At the same time, since the Nifty is already trading at a P/E of around 22, you are also justified in questioning if 3% P/E expansion CAGR is sustainable over a very long period of time. If we think 3% P/E expansion CAGR is too optimistic; let us assume that the P/E expansion CAGR will be only 1 - 2%. 1 – 2% P/E expansion CAGR will take the Nifty P/E from its current level to 24.3 to 26.8 in 10 years, which will still be lower than peak Nifty P/E in 2007 (when it was nearly 28 times earnings). Layering on P/E expansion, equity market returns estimate will be:-
Equity Market Returns = Real GDP Growth Rate (7.5 – 8%) + Inflation Rate (4.5 – 5%) + P/E expansion delta (1 - 2%) = 13 – 15%
If you get 15% returns over a very long investment horizon, you can create wealth for your long term financial goals. If you invest Rs 5 Lakhs for 20 years and get 15% annualized returns, you will be able to create a corpus of more than Rs 80 Lakhs. If you invest Rs 5,000 monthly through SIP for 20 years and get 15% XIRR on your investment, you will be able to create a corpus of nearly Rs 75 Lakhs.
In this blog post, we have discussed an economic framework for determining reasonable rate of returns from Indian equities, over a long investment horizon. Please note that, our economic estimate was based on certain assumptions. If these assumptions change over a period of time, you should revise your estimates accordingly.
As an investor, you should also layer on this economic estimate, fund specific characteristics, e.g. if you invest in small and midcap equity mutual funds, you can expect a few extra percentage points of returns, commensurate with the risk associated with small/midcap stocks relative to large cap stocks.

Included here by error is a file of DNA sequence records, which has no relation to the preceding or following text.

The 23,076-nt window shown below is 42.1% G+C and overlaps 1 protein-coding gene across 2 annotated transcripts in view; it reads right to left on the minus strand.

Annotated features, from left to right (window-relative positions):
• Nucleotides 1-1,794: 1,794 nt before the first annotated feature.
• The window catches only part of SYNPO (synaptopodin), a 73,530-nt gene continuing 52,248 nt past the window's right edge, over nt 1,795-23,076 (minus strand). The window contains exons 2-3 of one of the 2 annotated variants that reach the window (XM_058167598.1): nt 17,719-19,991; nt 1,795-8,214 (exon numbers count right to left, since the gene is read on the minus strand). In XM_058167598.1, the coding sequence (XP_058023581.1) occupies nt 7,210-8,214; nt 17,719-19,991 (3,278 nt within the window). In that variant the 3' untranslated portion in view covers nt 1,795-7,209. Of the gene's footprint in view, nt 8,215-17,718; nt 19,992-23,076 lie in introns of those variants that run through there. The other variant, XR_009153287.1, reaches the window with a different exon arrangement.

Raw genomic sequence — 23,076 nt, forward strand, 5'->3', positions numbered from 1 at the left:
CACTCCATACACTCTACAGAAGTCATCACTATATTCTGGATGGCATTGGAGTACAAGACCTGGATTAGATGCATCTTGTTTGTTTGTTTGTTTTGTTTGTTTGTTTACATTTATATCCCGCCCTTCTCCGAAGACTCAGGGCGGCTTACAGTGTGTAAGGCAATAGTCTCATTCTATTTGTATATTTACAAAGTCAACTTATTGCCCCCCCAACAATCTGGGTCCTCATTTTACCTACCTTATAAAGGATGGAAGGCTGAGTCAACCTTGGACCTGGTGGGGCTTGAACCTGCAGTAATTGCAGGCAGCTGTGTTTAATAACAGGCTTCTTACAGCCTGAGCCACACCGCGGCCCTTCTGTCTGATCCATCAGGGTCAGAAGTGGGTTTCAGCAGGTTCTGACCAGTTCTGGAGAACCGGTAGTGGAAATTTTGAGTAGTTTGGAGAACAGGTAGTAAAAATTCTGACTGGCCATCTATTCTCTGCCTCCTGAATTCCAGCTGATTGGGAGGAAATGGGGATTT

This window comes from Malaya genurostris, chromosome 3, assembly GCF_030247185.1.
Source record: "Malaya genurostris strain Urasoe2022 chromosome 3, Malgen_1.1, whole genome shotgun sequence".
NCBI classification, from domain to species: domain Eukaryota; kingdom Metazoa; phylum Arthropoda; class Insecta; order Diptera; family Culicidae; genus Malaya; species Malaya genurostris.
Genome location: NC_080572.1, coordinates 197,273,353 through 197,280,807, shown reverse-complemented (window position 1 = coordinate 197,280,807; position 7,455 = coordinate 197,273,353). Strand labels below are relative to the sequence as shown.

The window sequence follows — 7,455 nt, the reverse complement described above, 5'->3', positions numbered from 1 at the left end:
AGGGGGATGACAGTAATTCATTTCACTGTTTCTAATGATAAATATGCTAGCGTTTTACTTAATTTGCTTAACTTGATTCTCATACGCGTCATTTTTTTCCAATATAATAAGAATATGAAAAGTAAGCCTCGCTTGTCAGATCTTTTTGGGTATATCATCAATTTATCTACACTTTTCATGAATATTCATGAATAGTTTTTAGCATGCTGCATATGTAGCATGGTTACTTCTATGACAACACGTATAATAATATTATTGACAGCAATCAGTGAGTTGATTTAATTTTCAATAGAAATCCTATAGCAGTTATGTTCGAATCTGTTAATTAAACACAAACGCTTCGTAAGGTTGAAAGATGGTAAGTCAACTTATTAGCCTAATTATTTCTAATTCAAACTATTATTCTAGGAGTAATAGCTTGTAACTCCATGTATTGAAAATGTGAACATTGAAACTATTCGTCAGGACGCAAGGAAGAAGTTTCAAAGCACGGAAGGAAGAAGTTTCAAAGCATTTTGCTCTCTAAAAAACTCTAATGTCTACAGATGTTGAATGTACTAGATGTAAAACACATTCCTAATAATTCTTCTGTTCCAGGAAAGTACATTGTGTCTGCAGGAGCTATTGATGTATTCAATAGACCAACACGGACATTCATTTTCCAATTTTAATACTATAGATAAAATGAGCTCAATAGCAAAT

Finally, you can also expect some alpha from the fund manager. Remember, at the start of the article, we said that, we will discuss why we have references to historical returns in mutual fund literature later in the post. Historical returns by itself have little relevance as far as future returns are concerned, but relative to market benchmark index returns, historical returns can give investors some sense of the alpha generated by the fund manager. Higher the alpha created by your fund manager, greater will be your wealth creation over a long investment horizon.
Mutual Fund Investments are subject to market risk, read all scheme related documents carefully.
Dwaipayan leads content production and mutual fund research in Advisorkhoj.com. He is actively involved in business development strategy, driving revenue growth and profitability, delivering superior customer satisfaction and talent development in Advisorkhoj. An alumnus of IIM Ahmedabad, Dwaipayan is a Finance and Consulting professional, with nearly 17 years of management and consulting experience in financial services domain across several geographies. In his previous corporate role, Dwaipayan was the Chief Financial Officer of American Express Global Business Services in India. He also co-founded a boutique consulting start-up to advice companies on business restructuring initiatives like private equity funding, mergers & acquisitions, divestitures, outsourcing and organizational restructuring. Dwaipayan has a strong track record of driving superior financial performance and developing talent in the organizations he has been involved with. He can be followed on his Twitter handle @DBadvisorkhoj.